BlueBrain Turns a Stroll Through Central Park Into a Musical Instrument

Posted October 4

Max Mathews is widely known as the father of digital music, the man mostly responsible for turning the computer into a musical instrument. Hays and Ryan Holladay of the band Bluebrain are true soul sons of the mythical Mathews, taking another unlikely concept — a landscape and the experience of being within a landscape — and making it musical.

In May, the Washington, D.C.-based band released an album titled The National Mall via a very unorthodox medium: a location-aware iPhone application that only works in D.C’s National Mall. As the user walks through the landmark, the music changes to suit the landscape, creating an immersive, interactive composition that you yourself control. Naturally, the band wrote and performed all the music on the app, but in execution, the app makes mashup artists of us all.

The app gained its share of attention — including a nomination for an O Music Award for Best Music App — but the band refused to rest on its proverbial laurels. Mere months after the first disc/app/whatever dropped, they’re out today with a new work, titled Listen to the Light, which can only be experienced in New York’s Central Park.

“We’d worked for months and months with our amazing developer, Bradley Feldman of Bradley Mobile Media, getting the technology into place for The National Mall,” Ryan Holladay says. “It took many, many tries to get it right and a lot of patience and dedication from everyone involved. For this version, we used the same engine but changed the music and the mapping. So it freed us up with having to troubleshoot the backend and really focus on the music.”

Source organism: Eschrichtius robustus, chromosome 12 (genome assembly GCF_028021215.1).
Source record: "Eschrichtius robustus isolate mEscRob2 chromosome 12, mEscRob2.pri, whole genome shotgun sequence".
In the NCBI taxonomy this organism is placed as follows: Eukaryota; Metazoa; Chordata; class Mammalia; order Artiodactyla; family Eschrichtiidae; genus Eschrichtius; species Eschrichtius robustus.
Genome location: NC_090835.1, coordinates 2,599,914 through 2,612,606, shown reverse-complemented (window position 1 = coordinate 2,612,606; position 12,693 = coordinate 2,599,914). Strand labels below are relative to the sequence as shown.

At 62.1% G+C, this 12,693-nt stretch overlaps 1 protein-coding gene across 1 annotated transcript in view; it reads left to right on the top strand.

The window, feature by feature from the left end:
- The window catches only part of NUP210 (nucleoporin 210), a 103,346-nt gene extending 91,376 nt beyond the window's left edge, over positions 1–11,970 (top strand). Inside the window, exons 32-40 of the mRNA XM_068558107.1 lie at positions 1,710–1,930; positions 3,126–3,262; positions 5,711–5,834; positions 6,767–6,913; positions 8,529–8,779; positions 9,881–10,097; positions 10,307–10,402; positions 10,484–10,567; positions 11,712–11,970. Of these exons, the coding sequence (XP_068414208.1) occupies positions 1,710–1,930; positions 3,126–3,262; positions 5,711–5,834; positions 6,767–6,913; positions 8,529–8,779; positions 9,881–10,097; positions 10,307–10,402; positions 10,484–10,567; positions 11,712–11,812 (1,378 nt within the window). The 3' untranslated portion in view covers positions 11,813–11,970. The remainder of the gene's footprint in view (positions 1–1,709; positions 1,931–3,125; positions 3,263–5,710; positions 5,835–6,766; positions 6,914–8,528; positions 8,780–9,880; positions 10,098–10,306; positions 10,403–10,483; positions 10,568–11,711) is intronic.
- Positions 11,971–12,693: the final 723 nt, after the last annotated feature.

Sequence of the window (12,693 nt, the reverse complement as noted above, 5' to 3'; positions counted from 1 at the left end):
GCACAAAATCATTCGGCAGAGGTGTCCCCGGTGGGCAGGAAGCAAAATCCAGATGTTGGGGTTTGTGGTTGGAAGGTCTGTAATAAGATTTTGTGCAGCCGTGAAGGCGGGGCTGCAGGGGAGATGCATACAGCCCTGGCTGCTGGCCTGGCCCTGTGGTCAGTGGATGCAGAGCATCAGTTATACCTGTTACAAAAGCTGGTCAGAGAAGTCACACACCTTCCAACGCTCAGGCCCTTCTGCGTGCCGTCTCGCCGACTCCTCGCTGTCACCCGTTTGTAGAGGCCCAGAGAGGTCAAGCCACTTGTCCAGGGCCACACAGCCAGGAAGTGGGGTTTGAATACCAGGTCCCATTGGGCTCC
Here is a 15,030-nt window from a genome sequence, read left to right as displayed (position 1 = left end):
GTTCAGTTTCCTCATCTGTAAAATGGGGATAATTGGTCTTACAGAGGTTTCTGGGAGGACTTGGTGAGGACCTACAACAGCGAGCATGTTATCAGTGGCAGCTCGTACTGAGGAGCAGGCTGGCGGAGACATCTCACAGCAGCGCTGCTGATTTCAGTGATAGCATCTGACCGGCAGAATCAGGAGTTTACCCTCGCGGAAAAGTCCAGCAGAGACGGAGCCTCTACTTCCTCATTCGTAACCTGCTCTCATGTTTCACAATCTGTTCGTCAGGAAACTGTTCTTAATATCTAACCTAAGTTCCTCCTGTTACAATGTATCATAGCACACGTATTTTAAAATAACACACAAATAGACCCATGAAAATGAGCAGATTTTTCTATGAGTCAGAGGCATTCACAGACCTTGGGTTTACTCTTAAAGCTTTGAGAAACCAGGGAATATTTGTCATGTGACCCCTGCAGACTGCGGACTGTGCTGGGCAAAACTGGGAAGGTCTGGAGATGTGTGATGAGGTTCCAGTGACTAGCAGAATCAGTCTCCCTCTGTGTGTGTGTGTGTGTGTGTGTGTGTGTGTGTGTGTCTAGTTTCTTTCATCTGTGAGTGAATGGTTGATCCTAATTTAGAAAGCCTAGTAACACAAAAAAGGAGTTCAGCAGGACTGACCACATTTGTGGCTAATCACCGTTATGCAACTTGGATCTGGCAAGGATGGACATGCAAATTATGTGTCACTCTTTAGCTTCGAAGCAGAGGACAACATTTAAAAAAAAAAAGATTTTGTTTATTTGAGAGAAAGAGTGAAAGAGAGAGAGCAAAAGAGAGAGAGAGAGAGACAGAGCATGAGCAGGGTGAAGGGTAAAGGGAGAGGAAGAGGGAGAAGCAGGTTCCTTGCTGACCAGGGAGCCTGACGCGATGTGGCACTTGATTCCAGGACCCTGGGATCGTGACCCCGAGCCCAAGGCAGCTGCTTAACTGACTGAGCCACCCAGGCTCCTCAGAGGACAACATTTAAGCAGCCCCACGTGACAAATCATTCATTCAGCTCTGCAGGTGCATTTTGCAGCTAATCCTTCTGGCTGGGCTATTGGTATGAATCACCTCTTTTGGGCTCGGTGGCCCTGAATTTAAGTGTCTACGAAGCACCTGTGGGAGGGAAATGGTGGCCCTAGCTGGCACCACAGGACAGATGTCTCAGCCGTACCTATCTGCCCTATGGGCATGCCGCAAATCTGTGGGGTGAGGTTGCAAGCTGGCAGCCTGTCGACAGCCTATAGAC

When it came to composing, Holladay says, “It was just a gut thing. We would walk the park, take notes and photos and think about the basic musical sketches and how they would dovetail into one another. It was sort of like a puzzle where there was no correct answer but when it was right we kind of just knew it.”

The layout of Central Park brought new challenges for the band — especially since it’s a much more dense, forested place than the expansive, sweeping American landmark. The most difficult area, according to Holladay, was the zoo. “It seemed like writing a piece of music to go in there just didn’t work,” he says. “So we decided to have fun with it and do something less musical. We actually designed sounds for a number of the habitats in the zoo that are completely non-existent in nature — sounds that no animal would actually make. So walking through it, you get the feeling of traveling through a zoo on another planet!”

If you don’t live in NYC (or can’t find a good enough excuse to cut out of work today), you can check out the band’s making-of video above.